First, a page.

Monday, March 26, 2012

Tarte au Citron de Genin and the Little House of Love

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Are you wondering what this picture has to do with Jacques Genin's wonderful pastry? Read on


Have you ever seen a photograph of something or a place that just stuck in your soul ? And every time you thought of it , you knew you would find a way to get there, to be there  and experience everything you imagined from that photograph.  A few places have stayed with me like that, Positano and St Remy were two that I carried with me after seeing photographs of each of them. And when I had the opportunity to visit both places I had such strong stirrings in my heart and soul .  The feeling is hard to describe,but it's being able to stand in a place that you've been  in love with and let out the kind of sigh that is usually only elicited by a lover.  And that feeling just envelops you and you know that ,yes it is just as magical and wonderful as you imagined and then there is that  feeling that you've been there before .. as the wind blows across your face or you feel the heat of the sun on your shoulders..you feel content, you feel like you belong..you feel like you are home.  Positano and St Remy aren't the only places that do that for me..Paris is at the top of the list. A new one that I recently discovered has taken it's place in my heart and soul along with others.  This sweet house on the beach of Anguilla. 


 I'm not usually a pink and blue house person, I like earthy monochromatic tones, but when I saw this home in the New York Times real estate section I immediately fell in love. I stared at the photos for hours while reading everything I could  about the house and Anguilla. Karen,the owner of the house- La Petite Maison d'amour (The Little House of Love),designed and built the place herself. One visitor wrote: "there are pictures of her (Karen) hauling and hammering so I really believe that she somehow managed to infuse love into every pore of the place." Someday I will get there and feel the ocean spray and sit in the sun on that beautiful deck.


Now I am day dreaming of Caribbean breezes and the sound of the waves on the beach,waking up and looking out at the beautiful sea.  With all this daydreaming I feel the need for citrus,something light and summery and just as delicious and sweet as this little beach house. 



I stumbled on something delicious when I saw the picture of this tart over at Paris Patisseries.  And since I can't just hop a plane to Paris to taste it, I knew I had to find the recipe to make it. Don't you just love the Internet ?  I found the recipe but had to use my very basic high school French and Google translator to figure out the recipe. Google gave a sweet little translation for how many servings the recipe makes:" a pie of 6 people ", I love it. Here is my attempt at trying to make something as gorgeous and perfect as the one created by Jacques Genin. You can find the recipe I used here . It is a simple uncomplicated recipe but must be made with love,care and perfection in order to even come within the same solar system of Jacques Genin's quality.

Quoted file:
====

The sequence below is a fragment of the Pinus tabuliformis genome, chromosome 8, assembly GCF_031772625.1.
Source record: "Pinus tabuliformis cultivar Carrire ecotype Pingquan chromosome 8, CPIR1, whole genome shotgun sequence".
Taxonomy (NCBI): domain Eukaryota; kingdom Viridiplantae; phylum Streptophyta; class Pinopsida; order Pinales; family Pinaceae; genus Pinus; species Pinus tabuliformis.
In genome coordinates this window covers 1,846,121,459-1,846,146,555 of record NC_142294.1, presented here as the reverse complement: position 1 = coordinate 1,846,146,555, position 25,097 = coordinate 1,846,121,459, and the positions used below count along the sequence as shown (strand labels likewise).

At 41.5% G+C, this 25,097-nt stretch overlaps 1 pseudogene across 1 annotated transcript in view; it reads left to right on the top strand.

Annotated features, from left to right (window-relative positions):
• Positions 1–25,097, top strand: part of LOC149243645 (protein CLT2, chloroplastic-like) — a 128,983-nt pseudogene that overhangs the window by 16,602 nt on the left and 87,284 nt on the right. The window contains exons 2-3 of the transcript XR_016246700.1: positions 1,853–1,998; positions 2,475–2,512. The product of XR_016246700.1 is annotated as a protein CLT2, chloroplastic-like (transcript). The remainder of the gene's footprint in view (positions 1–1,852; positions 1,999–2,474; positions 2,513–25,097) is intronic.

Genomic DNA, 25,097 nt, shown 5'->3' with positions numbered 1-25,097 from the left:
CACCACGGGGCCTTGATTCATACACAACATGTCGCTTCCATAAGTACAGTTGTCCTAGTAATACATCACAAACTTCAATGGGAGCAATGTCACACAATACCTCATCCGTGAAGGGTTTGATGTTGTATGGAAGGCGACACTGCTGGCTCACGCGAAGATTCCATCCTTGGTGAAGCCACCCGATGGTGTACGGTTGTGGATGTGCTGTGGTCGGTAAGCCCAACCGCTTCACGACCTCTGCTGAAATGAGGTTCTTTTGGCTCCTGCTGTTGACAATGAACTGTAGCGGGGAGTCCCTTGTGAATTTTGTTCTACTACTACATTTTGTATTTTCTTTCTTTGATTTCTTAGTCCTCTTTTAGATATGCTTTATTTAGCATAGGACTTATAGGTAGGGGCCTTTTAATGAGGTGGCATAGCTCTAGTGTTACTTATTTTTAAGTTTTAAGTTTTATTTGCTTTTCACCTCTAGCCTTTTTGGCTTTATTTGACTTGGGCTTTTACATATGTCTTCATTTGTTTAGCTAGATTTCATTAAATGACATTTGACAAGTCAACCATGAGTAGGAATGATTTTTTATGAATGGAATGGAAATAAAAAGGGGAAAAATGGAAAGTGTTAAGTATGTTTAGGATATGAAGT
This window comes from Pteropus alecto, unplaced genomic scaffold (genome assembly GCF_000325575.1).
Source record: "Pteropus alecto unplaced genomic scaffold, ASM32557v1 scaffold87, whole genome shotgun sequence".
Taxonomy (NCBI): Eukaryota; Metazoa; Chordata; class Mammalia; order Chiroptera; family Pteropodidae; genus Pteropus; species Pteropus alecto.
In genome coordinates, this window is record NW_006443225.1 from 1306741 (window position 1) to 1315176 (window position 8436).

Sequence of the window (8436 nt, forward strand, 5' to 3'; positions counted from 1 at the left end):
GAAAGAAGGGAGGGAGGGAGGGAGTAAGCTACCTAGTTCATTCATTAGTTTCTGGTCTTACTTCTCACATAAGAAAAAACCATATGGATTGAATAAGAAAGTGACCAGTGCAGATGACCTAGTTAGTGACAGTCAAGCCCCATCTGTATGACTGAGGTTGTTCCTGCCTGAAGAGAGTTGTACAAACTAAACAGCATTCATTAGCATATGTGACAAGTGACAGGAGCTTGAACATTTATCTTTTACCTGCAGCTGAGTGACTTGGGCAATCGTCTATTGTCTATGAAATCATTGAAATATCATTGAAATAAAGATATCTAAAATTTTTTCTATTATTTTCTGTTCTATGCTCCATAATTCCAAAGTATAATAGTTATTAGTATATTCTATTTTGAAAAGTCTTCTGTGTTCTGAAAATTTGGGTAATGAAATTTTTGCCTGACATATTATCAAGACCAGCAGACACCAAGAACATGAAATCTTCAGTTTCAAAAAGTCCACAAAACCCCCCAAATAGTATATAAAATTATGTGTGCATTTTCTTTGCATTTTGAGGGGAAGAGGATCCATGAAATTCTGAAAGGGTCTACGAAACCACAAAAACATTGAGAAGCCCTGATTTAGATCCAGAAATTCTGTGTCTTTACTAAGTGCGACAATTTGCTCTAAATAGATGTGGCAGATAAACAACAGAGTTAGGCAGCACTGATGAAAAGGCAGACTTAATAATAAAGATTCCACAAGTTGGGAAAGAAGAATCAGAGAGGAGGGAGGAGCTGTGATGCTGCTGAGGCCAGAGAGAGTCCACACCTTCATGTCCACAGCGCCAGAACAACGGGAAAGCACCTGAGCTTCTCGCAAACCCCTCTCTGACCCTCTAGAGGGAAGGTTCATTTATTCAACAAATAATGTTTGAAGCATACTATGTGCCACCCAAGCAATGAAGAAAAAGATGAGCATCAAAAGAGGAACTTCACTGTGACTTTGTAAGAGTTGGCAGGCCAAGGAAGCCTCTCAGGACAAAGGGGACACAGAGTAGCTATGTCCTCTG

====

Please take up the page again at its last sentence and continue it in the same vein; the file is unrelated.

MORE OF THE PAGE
Chef Genin's book,  Tarte au Citron de Genin is available through Amazon and contains everything you could want to know about his tarts(It is in French). Since I'm still struggling with my translation of Pierre Herme's Macaron book, I'll put Chef Genin's on the back burner for now. (Yes,yes, I know the Macaron book is now published in English -but it's a good exercise in trying to teach myself French!)
 


 I watched the You Tube Video 5 times and those look like limes being squeezed and grated ,so I was confused as to why a Tarte au Citron, Lemon Tart, would be made with limes. I started questioning the translation provided by Google. Voila, I figured it out, or rather David Lebovitz figured it out for me. I was reading David's post on lemon bars and he mentioned that Jacques Genin prefers to use fresh limes for his lemon tart !

Pour une tarte de 6 persoI prefer Out of respect for Chef Genin, I'm not publishing the recipe on my site. If you decide to try it and do the Google translation I will tell you that icing sugar is powdered sugar; use almond meal flour for the ground almonds (unless you can grind the almonds very very fine); and caster sugar is very very fine sugar.Warning the sweet pastry dough is so delicious you will want to eat it before it's baked.


Next time I make this, and there will be a next time, I will not add the zest to the pastry cream as the recipe calls for.  I prefer my pastry cream to be smooth and the lime zest takes on an odd color when cooked with the pastry cream. But the pastry cream, oh my goodness,it's so rich and tart,absolutely delicious. I will keep practicing with this recipe until I create a tart as beautiful as the Chef's. But in the mean time I think I will have a small slice and day dream of my house in Anguilla.
Pour la pâte sucrée : Pour la crème citron : La veille, préparer la pâte sucrée.ur cela, fendre la ½ gousse de vanille en deux et retirer
Le jour J, préparer la crème citron.

2 comments:

bellini said...

I have been dreaming of the Amalfi Coast for years and am finally realizing my dream and heading there this fall. But a new dream has entered as I dream of staying in an old convent in the town of Tropea and a small home in the medieval town of Calitri. Dreams are good!

Seattle Pastry Girl said...

I'm so jealous, I love the Amalfi Coast and yes dreams are very good